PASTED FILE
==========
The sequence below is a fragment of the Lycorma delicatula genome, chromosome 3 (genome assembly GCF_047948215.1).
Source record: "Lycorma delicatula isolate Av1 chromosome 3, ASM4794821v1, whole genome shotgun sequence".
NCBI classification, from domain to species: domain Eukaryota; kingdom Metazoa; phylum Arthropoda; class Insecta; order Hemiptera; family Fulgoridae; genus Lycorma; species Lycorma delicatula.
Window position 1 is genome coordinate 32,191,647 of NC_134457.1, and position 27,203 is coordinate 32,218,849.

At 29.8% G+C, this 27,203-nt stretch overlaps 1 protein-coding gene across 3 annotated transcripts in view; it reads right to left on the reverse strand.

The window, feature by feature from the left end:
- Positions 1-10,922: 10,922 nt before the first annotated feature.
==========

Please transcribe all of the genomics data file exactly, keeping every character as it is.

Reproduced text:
The sequence below is a fragment of the Lycorma delicatula genome, chromosome 3 (genome assembly GCF_047948215.1).
Source record: "Lycorma delicatula isolate Av1 chromosome 3, ASM4794821v1, whole genome shotgun sequence".
NCBI classification, from domain to species: domain Eukaryota; kingdom Metazoa; phylum Arthropoda; class Insecta; order Hemiptera; family Fulgoridae; genus Lycorma; species Lycorma delicatula.
Window position 1 is genome coordinate 32,191,647 of NC_134457.1, and position 27,203 is coordinate 32,218,849.

At 29.8% G+C, this 27,203-nt stretch overlaps 1 protein-coding gene across 3 annotated transcripts in view; it reads right to left on the reverse strand.

The window, feature by feature from the left end:
- Positions 1-10,922: 10,922 nt before the first annotated feature.